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Screening: Fair - Process/Method:Inconsistent

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  • Geoffrey
    replied
    Can I have more tips?
    So should I move more to the left (Though it was impossible there unless I have brought a ladder!) so that I could have more light on the aircraft?

    Leave a comment:


  • cja
    replied
    Fairness

    As another Novice who as had plenty of rejection I have to say that I think that the screeners do a pretty good job. I dont take rejection personally and use it as constructive criticism. If you can't honestly see the point they are making then there are plenty of people who use this site willing to give friendly advice and I have found this to be really useful (and am grateful to all concerned).

    I have only looked at the skyvan shot but I would have to say that if I had access to the ramp as it appears you did I would have gone around to the other side of the aircraft to take the shot. That way the obvious obstructions would be out of the picture and you would have the sunlit side of the aircraft. Might have helped ?

    Leave a comment:


  • Geoffrey
    replied
    So there is no cure for the 737? I really miss this shot!
    Anyway, I'm getting okay with the rejection so I take what Matt and all other say.

    What about the ATR? Do you think I can crop it without further "de-quality"?

    Thanks for all your comments guys. I really appreciate. Now you have to convince me not to go to Greece (islands) for the same angle shot with the same nice Sun! (I do really want to though I was only brought to there [I'm still a teenager], and I do encourage spotters to go there if you need relaxes!)

    Leave a comment:


  • AIRLNRGUY
    replied
    Re: Screening: Fair - Process/Method:Inconsistent

    Originally posted by QuebecAir
    The planes are sharp and the fence is sort of blurred out, but it isn't blurred enough
    Airlnrguy:

    Are you suggesting that if the fence was more blurred it would be acceptable.......!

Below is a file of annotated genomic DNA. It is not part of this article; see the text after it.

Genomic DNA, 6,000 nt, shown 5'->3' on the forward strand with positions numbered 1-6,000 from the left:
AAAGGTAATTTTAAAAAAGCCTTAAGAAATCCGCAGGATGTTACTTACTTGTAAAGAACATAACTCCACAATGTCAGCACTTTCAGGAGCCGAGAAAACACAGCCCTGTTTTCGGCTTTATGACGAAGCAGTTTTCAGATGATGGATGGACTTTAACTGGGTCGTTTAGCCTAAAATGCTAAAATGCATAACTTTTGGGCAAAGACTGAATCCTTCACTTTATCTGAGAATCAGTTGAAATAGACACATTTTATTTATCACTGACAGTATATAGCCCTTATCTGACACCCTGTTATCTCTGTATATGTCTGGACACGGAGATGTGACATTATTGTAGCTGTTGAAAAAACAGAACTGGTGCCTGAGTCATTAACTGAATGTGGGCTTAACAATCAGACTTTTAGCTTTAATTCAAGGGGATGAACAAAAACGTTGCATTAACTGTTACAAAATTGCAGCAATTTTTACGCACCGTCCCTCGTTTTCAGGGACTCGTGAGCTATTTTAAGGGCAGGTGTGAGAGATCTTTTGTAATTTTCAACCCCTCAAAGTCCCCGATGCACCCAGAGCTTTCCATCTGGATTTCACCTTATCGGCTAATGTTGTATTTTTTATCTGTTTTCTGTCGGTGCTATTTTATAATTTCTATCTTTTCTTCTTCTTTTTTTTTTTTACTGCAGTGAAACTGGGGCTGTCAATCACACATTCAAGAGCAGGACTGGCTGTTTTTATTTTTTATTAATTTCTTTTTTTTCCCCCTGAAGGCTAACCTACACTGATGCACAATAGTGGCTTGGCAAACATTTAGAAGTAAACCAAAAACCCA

I beleive it still would be cluttered and rejected.
    Not exactly, first, I meant if the object was not blocking the aircraft, such as in the Olympic Aviation pic. The fence to me is distracting, because it is too in focus, so my eye tries to focus on that rather than the aircraft, if it was less in focus, my eye would be less distracted from the plane because it realizes that the fence is not part of the picture.

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  • QuebecAir
    replied
    Screening: Fair - Process/Method:Inconsistent

    The planes are sharp and the fence is sort of blurred out, but it isn't blurred enough
    Airlnrguy:

    Are you suggesting that if the fence was more blurred it would be acceptable.......!

    I beleive it still would be cluttered and rejected.

    Leave a comment:


  • egll
    replied
    Geoffrey,

    It was me that rejected those shots and I stand by my decision-I think I gave you a personal message with at least one of the rejects from that batch to help you out a bit. I did like these pictures-in terms of the sharpness and the nice light, but the fence totally takes away all the positive points that these pictures had going for them. But the defining thing for me was that you had other shots (very good ones too) of these aircraft taken on the same day, when you already have a decent picture of the Dba 737 accepted why are you worrying about a second shot which is clearly not as good?



    Matt

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  • AIRLNRGUY
    replied
    I have mixed opinions about those:

    The planes are sharp and the fence is sort of blurred out, but it isn't blurred enough, thus, it makes it a distracting object and the eye tries to focus on it because it is so close to being in focus. I hope what I am saying makes sense. I like em' though, not bad, just try to maybe get a few inches higher next time.

    Leave a comment:


  • Geoffrey